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Development of resistance to hearing loss from high frequency noise.
Subramaniam-M; Campo-P; Henderson-D
Hear Res 1991 Nov; 56(1-2):65-68
The role of exposure frequency was investigated as it related to the development of progressive resistance to noise induced hearing loss. Six adult chinchillas were made monaural and exposed to an octave band of noise centered at 4 kilohertz (kHz) for 6 hours a day for 10 consecutive days at 85 decibels (dB) sound pressure level. Threshold measurements were made just prior to and after each exposure period. There were no significant post exposure threshold shifts at 0.5 or 1kHz. There was a 10dB shift on the first day at 2kHz; this was less than 5dB by 10 days. There was a 30 to 40dB shift for 4, 5.6 and 8kHz frequencies on the first day; this was reduced by 12dB at 4kHz and 24dB at 5.6 and 8kHz by 10 days. The threshold shift was found to be greatest on day one at all the tested frequencies. Thresholds returned to baseline values by 48 to 72 hours when exposures were discontinued. The results indicated that there was a decrease in threshold shifts with repeated exposures to high frequency noise. The authors conclude that toughening can be seen at high frequencies.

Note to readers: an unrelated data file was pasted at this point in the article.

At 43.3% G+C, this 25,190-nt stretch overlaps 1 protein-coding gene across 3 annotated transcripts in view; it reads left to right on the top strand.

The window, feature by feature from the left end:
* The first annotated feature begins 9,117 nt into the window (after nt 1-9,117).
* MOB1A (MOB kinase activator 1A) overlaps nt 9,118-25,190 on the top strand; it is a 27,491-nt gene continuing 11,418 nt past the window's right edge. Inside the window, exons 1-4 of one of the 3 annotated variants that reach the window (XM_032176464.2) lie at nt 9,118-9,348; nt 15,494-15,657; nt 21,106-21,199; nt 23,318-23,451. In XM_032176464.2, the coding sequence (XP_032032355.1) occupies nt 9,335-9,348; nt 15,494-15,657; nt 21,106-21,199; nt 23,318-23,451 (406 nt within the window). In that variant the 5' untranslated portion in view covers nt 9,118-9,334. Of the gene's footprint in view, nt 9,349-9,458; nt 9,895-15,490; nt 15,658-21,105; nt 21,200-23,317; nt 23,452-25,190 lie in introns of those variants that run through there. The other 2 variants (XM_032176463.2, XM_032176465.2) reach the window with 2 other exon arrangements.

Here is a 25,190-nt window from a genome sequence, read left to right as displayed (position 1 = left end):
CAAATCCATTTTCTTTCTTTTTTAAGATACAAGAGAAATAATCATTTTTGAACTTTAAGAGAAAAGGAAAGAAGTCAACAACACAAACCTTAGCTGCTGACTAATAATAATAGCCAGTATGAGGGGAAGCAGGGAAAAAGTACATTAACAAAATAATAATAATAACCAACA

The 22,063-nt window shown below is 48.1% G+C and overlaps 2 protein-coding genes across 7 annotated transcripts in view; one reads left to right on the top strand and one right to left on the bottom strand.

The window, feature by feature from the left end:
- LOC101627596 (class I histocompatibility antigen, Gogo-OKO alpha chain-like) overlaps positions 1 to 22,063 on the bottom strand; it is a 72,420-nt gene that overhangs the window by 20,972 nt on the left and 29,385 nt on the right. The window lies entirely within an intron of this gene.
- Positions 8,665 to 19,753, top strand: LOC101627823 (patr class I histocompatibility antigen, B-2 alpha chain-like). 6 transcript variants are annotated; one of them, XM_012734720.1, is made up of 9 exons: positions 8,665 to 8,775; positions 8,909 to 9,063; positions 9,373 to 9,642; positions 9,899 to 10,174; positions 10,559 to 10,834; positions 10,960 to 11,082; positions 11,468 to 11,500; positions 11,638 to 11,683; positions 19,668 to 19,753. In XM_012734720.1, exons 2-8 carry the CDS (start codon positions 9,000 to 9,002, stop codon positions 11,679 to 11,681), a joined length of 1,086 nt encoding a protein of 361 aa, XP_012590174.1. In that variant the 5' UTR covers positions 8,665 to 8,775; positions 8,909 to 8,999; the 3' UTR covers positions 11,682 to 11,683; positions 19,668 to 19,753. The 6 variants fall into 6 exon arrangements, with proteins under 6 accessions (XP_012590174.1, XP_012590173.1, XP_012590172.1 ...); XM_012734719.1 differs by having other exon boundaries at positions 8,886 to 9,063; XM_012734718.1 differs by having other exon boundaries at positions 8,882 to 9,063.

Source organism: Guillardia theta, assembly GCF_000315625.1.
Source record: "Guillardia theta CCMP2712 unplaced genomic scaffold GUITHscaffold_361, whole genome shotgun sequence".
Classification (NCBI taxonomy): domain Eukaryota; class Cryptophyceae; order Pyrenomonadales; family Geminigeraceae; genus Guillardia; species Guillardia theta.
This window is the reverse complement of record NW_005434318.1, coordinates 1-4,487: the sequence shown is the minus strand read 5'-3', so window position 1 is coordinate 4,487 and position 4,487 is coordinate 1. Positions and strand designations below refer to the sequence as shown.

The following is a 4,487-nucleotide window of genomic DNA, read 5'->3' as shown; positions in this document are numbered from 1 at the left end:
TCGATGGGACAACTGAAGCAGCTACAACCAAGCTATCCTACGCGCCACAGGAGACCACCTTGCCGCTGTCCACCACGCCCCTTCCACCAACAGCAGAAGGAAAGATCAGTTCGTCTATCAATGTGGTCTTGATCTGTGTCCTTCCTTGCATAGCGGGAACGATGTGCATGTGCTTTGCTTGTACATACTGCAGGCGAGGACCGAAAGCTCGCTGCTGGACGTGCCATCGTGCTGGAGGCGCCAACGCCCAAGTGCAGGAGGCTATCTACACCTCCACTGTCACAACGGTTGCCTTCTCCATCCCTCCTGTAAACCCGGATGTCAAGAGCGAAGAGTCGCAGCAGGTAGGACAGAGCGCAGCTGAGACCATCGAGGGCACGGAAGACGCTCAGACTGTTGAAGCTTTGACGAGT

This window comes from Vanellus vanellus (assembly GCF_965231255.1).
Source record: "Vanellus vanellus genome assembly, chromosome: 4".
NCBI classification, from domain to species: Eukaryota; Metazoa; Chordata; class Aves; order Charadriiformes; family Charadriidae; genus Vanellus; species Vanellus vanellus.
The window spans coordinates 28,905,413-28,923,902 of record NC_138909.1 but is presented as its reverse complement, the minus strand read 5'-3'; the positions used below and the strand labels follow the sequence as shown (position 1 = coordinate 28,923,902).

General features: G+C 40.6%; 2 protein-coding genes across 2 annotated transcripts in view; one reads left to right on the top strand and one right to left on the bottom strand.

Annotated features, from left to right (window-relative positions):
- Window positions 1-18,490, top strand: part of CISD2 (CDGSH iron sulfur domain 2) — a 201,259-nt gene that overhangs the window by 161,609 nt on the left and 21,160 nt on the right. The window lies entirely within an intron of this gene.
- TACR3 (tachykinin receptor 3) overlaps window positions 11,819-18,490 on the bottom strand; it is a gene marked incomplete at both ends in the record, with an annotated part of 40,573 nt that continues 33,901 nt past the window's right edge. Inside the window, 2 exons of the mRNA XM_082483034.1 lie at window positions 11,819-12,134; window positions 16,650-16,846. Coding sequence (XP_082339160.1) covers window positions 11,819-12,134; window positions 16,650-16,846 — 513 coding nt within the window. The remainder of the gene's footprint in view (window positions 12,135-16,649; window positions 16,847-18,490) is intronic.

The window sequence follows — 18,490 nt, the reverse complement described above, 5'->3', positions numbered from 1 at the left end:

NIOSH-Publication; NIOSH-Grant; Hearing-impairment; Noise-exposure; Laboratory-animals; Sensory-thresholds; Noise-induced-hearing-loss; Hearing-threshold; Noise-frequencies
Issue of Publication
State University of New York, Buffalo, New York
Page last reviewed: March 11, 2019
Content source: National Institute for Occupational Safety and Health Education and Information Division